UTICA, N.Y. --WHERE HE LIVED FROM AGE 10 TO LEAVING FOR COLLEGE
9 Beverly Place
(built around 1923)
This picture shows the home in June, 2009. It is remarkably unchanged. A nice home, and large for its time (built in 1923).
Eugene and Marguerite (Margie) Macdonald, and John Dann MacDonald, aged 4 weeks.
Margie, Eugene, and JDM
JDM around 1918-19
Grandfather Dann ( on his mother’s side) JDM, and father, Eugene. Dann was a member of Theodore Roosevelt’s hunting parties on several occasions.
Grandfather Hugh MacDonald
“Why detective Travis McGee spent time on Bleecker Street”
By MALIO CARDARELLI
Posted Aug 27, 2007 @ 08:06 AM
This column has celebrated a number of artists and musicians, mostly the latter, but never a novelist.
It's not that the Utica area has never had a notable one, nor is it due to lack of esteem for that form of creativity. Instead, it might simply be something overlooked. Nevertheless, it's about time a writer is herein chronicled.
John Dann MacDonald was born July 24, 1916, in Sharon, Pa. His father, Eugene, took a finance position with the local Savage Arms Co., so the family moved to Utica when John was 12 years old. He went to local schools including Utica Free Academy.
The MacDonald family lived at 9 Beverly Place on a small island that separates lower from upper Beverly Place.
After his 1933 graduation from UFA, John furthered his education at the Wharton School of Finance at the University of Pennsylvania, then at Syracuse University, where he earned his bachelor's degree, and finally at Harvard for his MBA. It was while at Syracuse that he married his lifelong partner to be, Dorothy Prentiss.
Subsequently, he went into the military, writing regularly to his wife. Just for a change, instead of a letter, he once sent her a short story, which Dorothy submitted to a magazine for publication. It was accepted for the sum of $25, not too small an amount in the 1940s. When he was discharged in 1946, he worked for a brief time for the Utica Chamber of Commerce with an office on Elizabeth Street near Grace Church.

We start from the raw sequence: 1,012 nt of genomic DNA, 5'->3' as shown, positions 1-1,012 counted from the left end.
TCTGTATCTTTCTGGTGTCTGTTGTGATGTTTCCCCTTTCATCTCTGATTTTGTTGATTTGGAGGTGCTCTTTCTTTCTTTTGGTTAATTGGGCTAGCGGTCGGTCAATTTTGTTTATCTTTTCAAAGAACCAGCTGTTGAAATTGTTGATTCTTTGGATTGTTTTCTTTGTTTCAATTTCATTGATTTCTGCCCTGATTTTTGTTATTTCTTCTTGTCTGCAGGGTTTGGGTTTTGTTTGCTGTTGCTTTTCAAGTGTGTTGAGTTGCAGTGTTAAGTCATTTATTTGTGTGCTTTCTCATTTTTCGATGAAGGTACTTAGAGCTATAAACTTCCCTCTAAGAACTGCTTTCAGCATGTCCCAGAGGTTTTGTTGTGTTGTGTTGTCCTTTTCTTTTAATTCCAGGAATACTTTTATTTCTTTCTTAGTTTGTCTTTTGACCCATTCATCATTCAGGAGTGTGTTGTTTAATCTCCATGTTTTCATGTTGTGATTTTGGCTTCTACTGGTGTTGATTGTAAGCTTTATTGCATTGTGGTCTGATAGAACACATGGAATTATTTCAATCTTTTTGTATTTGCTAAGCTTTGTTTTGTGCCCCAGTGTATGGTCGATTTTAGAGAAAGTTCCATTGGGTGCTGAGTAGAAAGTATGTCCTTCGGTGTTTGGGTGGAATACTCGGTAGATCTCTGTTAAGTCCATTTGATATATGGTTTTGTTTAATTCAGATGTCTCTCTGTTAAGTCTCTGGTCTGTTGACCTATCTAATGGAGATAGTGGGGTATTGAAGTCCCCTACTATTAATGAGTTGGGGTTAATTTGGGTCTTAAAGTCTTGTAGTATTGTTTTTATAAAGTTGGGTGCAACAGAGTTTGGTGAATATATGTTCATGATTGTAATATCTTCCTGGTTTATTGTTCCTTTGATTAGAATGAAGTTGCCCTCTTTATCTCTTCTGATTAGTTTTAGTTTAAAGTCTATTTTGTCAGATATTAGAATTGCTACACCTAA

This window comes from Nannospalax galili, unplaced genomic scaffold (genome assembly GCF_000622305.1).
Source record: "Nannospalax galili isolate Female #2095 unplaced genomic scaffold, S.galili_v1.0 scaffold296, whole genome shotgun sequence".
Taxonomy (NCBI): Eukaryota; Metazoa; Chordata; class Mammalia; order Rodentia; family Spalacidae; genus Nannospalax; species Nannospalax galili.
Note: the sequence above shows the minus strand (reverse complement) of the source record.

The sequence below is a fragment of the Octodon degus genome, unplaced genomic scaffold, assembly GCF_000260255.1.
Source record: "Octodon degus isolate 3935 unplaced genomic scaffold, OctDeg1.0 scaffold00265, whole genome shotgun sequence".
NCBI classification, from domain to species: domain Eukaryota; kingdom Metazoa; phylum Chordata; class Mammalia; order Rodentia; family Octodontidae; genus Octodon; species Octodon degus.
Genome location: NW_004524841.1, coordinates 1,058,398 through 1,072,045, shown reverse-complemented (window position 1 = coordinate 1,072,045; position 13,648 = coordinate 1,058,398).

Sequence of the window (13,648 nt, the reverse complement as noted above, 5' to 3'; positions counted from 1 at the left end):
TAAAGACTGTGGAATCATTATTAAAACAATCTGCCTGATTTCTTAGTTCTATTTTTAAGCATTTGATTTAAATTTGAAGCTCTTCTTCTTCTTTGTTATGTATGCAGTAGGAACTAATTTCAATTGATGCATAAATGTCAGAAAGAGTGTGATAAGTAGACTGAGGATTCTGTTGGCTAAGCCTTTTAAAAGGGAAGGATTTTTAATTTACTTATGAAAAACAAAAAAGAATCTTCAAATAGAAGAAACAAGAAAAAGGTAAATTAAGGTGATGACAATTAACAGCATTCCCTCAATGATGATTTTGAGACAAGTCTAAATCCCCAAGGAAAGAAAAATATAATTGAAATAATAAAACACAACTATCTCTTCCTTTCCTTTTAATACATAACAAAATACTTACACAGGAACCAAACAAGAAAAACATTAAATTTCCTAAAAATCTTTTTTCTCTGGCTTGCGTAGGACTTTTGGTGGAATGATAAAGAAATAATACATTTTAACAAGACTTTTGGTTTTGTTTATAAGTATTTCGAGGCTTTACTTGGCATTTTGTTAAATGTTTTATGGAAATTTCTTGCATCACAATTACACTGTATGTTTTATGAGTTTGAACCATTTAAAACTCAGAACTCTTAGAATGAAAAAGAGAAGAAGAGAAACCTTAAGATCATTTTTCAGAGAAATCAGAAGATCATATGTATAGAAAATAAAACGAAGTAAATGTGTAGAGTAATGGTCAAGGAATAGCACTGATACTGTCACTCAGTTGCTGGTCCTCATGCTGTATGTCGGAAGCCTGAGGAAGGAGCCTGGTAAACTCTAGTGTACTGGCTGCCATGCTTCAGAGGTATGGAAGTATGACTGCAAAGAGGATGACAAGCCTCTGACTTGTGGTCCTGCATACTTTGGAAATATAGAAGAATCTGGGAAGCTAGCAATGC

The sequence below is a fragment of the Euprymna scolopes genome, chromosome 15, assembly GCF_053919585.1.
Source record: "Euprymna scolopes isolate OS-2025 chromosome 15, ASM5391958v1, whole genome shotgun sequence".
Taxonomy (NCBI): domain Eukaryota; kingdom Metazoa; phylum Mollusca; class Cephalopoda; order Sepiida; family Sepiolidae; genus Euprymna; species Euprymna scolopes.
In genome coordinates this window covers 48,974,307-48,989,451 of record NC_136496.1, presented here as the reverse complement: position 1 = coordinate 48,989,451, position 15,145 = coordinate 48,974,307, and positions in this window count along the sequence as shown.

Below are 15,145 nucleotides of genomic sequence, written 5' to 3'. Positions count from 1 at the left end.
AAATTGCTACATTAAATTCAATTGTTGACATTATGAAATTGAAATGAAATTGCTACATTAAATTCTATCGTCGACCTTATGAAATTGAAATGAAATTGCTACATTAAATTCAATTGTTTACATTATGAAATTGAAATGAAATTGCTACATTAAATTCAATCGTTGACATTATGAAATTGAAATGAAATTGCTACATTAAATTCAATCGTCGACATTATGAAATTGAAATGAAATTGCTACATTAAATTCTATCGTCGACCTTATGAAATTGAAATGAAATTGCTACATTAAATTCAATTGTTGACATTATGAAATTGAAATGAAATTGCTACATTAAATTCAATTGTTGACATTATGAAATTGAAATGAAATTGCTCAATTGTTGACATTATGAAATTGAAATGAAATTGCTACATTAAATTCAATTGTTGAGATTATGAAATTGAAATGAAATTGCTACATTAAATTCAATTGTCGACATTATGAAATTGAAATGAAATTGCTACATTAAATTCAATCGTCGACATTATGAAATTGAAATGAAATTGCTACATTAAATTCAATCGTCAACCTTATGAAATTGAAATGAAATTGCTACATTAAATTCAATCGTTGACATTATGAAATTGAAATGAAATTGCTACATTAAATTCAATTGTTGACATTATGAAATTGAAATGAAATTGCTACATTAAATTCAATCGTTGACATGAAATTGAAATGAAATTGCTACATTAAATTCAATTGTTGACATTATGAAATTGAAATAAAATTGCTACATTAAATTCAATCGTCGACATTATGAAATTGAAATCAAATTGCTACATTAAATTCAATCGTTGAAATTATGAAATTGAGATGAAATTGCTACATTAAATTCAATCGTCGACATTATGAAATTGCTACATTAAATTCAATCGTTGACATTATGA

However, John's love was writing, so the decision to try doing it full time came easy, especially with a cushion of four months' mustering-out pay from his army post. Of that time, John once said:
"During those months, I wrote over a quarter of a million words of finished manuscript all in short story form. I kept from 30 to 40 stories in the mail at all times. I worked 14 hours a day, seven days a week ... one learns by writing," MacDonald noted. "
That indefatigable dedication paid off, as acceptance after acceptance of his submissions were received, causing the young author to believe he was able to make a long-term living from his creations. That he certainly did.
In his lifetime, in addition to many short stories, he authored some 77 novels of drama and mystery, many that became movies such as "The Executioner," filmed as "Cape Fear," and "Condominium," later adapted for television. His most popular work was a mystery-detective series with a private detective, Travis McGee, who appeared in more than 20 of his works. More than 70 million copies of his books were sold.
And it isn't unusual for his characters, including Detective McGee, to roam around the Utica area on their adventures. even having dinner at Grimaldi's on Bleecker Street with his sidekick, Meyer, where they each began with an extra-dry martini and later with Valpolicella wine served with their dinners. The surroundings are described including Chancellor Park, but not by name, west of the restaurant.